Before you fill this form, read this post to determine what kind of self-employment you fit in – Freiberufler or Gewerbe?
But if you are in a hurry, here is a quick overview:
A freelancer is a self-employed person who practices one of the categorised free professions (freie Berufe).
Only certain professions are categorised as freie Berufe in Germany. They are considered to be more elaborated and sophisticated services. These professionals are heavily regulated and one requires a license to practice them.
In German, they are called catalogue professions (Katalogberufe). Some of the classic Katalogberufe are:
- Medical professions: e.g. doctor, dentist, physiotherapist
- Law and business counselling professions: e.g. tax counsellor, lawyer, notary
- Scientific-technical professions: e.g. chemist, engineer, architect
- Media and language professions: e.g. translator, interpreter, journalist
See the full list here (scroll to page 8)
If your profession is not listed in catalogue professions, you may wanna take a look at the ‘similar (to) catalogue professions’ (Katalogähnliche Berufe or ähnliche Berufe).
They are called ähnliche Berufe because they are similar to the catalogue professions.
By this is meant: The training or the concrete professional activity is comparable with a catalogue occupation. You can find the entire list of ähnliche Berufe in this list (scroll to page 9).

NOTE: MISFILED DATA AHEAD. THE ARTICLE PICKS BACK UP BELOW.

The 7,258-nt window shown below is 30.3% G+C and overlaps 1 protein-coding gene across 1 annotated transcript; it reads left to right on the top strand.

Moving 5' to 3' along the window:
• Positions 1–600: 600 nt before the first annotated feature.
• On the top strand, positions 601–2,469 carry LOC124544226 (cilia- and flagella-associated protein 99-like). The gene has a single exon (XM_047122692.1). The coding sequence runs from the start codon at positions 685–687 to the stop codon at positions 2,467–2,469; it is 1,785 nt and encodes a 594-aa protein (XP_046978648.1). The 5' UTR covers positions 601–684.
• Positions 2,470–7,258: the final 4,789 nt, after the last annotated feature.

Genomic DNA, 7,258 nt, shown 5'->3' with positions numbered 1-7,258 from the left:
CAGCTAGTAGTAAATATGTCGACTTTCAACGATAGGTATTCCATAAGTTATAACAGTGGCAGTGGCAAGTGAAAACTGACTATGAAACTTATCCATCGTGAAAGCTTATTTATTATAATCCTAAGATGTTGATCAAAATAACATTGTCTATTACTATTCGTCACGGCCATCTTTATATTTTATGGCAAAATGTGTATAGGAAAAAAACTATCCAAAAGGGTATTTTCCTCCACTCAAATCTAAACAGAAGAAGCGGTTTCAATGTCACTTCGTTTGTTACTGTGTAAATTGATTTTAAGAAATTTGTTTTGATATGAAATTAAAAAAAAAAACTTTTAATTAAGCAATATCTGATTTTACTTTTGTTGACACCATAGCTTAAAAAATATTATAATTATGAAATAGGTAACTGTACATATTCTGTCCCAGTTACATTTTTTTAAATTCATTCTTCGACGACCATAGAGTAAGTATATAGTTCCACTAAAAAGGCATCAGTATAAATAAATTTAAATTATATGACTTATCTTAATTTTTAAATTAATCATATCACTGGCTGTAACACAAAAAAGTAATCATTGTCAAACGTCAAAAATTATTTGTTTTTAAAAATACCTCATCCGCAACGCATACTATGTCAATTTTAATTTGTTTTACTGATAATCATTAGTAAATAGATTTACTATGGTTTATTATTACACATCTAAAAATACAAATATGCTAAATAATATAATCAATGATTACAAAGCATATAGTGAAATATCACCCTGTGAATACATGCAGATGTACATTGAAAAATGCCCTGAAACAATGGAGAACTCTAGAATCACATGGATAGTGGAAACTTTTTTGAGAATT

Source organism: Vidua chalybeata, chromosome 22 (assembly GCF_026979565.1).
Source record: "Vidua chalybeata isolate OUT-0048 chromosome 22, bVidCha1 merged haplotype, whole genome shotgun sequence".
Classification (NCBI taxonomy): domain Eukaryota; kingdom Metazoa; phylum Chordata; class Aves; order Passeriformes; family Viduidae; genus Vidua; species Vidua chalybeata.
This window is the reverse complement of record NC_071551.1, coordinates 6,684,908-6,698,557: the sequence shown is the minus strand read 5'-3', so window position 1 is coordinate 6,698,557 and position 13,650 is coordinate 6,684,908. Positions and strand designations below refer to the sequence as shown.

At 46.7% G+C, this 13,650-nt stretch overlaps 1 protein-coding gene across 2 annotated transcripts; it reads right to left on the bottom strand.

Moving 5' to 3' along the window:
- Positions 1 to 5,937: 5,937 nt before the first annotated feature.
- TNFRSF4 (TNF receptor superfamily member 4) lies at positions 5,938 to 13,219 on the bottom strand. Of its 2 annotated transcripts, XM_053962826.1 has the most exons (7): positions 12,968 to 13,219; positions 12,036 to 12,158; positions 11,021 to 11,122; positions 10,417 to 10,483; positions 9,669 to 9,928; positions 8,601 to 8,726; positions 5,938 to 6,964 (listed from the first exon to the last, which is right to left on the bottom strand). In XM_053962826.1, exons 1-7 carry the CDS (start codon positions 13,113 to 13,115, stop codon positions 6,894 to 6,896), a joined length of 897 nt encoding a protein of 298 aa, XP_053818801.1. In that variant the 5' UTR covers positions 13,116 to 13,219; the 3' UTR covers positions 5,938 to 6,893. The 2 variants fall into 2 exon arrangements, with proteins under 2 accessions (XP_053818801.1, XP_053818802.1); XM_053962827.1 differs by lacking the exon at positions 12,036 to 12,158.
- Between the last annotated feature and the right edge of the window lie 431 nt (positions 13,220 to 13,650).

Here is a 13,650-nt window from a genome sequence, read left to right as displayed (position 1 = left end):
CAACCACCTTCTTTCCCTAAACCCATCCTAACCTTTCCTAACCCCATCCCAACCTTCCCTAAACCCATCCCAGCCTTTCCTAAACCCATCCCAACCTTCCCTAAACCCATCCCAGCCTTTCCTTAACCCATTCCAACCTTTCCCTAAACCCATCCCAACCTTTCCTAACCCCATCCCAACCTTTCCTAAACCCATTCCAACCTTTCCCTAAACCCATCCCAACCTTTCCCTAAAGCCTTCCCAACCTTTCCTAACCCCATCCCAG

Independent professions that are similar to catalogue professions or are considered to be scientific, artistic, literary, pedagogic or educational activities are also counted as freelancing professions.
If you work in a profession that is categorised as a freelancing profession, you are a “Freiberufler” or freelancer.
Learn more about: Freelancing in Germany
If you want to register as a self-employed person in Germany in a profession that is not in any of the above categories, you have to register as a business owner (Gewerbetreibender).
Based on how you describe your profession in the registration form, your Finanzamt will recognise you either as a freelancer (Freiberufler) or a trader (Gewerbetreibender).
In case, you are a trader, then you will need to get a licence at the local Trade Office (Gewerbeschein).
As mentioned in my German self-employment visa post, making sure to register as a self-employed in Germany correctly is very critical and can impact your tax and yearly accounting when the time comes.
Step 2.3. Determine If You Need a VAT Number (Umsatzsteuer-Identifikationsnummer)
The Umsatzsteuer-Identifikationsnummer, USt-Identifikationsnummer or USt-IdNr. is the German term for the VAT number.